I2C is slower, due to the risetime caused by the resistor pullups; nominal is 400kHz (there's also a high speed version, but it's not commonly used).  Fall time can be quite fast though; drivers aren't supposed to be too fast -- they are supposed to incorporate filtering or slew-rate limiting -- but some manufacturers don't seem to care.  I've seen a hard <3ns on one device, and 50MHz+ chattering on another!

So, you can still get ringing from some devices, on the falling edge.  Same strategy applies -- introduce series impedance.  Now, the DC pullup makes a series resistor less preferable -- together they make a voltage divider, increasing the voltage on the bus.  That's a limitation, but we can calculate whether it will actually be a problem.  As long as a valid logic threshold is reached within a reasonable time frame, it's okay.  Valid logic is usually < 0.3*VDD, so a pull down to 0.15*VDD or less is good, which implies a pulldown resistance of less than 4.7k * (0.15) / (1 - 0.15) or 830 ohms.  Which indeed isn't hard to pull off; again a 100 ohm resistor will do, or a ferrite bead. :-+

I2C is a bit more annoying to use (you have to address everything), but it definitely saves on IOs over SPI -- you don't have to fan out all those CS's.  (CS at least can be scaled reasonably by using decoders -- three lines to control seven CS for example -- but it's still extra, and still more than just two lines!)

SPI is okay for taking off the board, following some precautions (and maybe transceivers, e.g. RS-422), while I2C really isn't suitable over much distance at all, and at the very least needs a shielded cable to do so.  But as you're not going anywhere off board, this isn't any concern.  Do provide a contiguous ground plane (2 layers stitched, or multilayer in the middle), and that's about it.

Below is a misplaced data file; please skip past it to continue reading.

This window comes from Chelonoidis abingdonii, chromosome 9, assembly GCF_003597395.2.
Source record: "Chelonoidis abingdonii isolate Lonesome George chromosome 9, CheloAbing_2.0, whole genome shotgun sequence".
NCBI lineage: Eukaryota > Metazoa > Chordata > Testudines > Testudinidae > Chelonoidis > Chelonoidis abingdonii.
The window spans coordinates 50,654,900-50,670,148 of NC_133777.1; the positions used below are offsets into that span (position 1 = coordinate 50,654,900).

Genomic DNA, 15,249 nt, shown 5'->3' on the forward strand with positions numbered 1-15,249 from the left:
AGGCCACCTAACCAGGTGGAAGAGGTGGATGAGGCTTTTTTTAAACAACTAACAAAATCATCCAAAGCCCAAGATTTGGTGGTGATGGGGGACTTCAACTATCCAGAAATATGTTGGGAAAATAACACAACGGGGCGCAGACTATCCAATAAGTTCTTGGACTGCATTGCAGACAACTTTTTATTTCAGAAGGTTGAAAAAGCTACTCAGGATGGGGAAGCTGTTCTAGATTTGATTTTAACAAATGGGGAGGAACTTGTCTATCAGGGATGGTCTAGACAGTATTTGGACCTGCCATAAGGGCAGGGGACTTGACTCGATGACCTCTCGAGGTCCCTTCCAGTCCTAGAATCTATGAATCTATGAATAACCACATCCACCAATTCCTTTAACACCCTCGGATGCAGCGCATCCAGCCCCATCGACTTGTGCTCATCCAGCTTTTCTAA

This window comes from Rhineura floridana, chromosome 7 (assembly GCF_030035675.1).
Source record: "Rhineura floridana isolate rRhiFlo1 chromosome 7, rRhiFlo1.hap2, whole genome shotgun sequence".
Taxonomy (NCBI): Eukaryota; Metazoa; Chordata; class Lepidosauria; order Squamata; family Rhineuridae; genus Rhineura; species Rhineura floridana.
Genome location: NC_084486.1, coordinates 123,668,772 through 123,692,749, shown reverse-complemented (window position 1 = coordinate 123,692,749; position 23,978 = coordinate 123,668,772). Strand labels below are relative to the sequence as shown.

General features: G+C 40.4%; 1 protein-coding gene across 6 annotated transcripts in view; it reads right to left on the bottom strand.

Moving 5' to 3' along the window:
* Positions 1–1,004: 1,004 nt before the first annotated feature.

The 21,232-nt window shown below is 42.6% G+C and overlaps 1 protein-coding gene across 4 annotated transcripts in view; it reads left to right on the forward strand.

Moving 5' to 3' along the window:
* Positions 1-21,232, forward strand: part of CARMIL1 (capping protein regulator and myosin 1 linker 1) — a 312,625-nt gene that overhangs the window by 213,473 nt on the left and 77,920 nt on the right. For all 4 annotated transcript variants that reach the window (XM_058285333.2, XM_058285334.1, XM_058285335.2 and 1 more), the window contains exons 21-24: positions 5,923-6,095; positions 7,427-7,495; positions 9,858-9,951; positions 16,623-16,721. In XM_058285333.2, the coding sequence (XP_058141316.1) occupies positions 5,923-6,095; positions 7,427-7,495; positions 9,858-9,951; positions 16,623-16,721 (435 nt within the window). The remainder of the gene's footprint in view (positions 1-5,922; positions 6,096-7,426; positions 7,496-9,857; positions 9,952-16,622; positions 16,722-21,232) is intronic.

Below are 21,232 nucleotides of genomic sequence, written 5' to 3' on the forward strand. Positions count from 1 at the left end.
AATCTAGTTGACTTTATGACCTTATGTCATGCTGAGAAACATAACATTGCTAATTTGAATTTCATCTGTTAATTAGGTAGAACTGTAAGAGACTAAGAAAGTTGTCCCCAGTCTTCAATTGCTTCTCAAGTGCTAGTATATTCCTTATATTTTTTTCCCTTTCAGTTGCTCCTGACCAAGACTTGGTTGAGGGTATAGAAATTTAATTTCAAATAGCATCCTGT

Tim
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Offline nctnico

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Re: Laying out SPI bus traces
« Reply #5 on: February 13, 2020, 12:31:23 pm »
Make sure to put some capacitors on the SPI lines to ground. Something like 220pf and put small series resistors on the driver pins on every chip. An SPI bus can be very susceptible to picking up noise (especially in industrial environments). Updating the outputs continuously and not only when there is a change helps to recover from the case where an SPI transfer goed wrong. The resistors and capacitance will limit the maximum transfer rate; I'd keep this as low as possible so the capacitance can be large.

However for I/O expansion I2C is just easier. You only need two wires to each chip and the I2C bus takes care of the addressing.

@T3sl4co1l : I have to disagree that SPI is more suitable to take offboard. I'd say I2C is more suitable because it has noise filtering by design (or at least it is supposed to have this if it follows the specs) where SPI does not. Actually I2C is used to communicate between electronic devices over cables. Think about HDMI. For longer distances you can even get special I2C buffers.
« Last Edit: February 13, 2020, 12:38:38 pm by nctnico »
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Offline T3sl4co1l

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Re: Laying out SPI bus traces
« Reply #6 on: February 13, 2020, 06:30:06 pm »
Make sure to put some capacitors on the SPI lines to ground. Something like 220pf and put small series resistors on the driver pins on every chip. An SPI bus can be very susceptible to picking up noise (especially in industrial environments). Updating the outputs continuously and not only when there is a change helps to recover from the case where an SPI transfer goed wrong. The resistors and capacitance will limit the maximum transfer rate; I'd keep this as low as possible so the capacitance can be large.

Ehh.  Filtering is nice, but the clock needs to be sharp, and only so much delay can be tolerated before [returned] data gets misaligned.  The amount that is acceptable depends on the clock frequency, and whether the slave devices have schmitt triggers on their inputs -- which they should, but who knows.


Quote
However for I/O expansion I2C is just easier. You only need two wires to each chip and the I2C bus takes care of the addressing.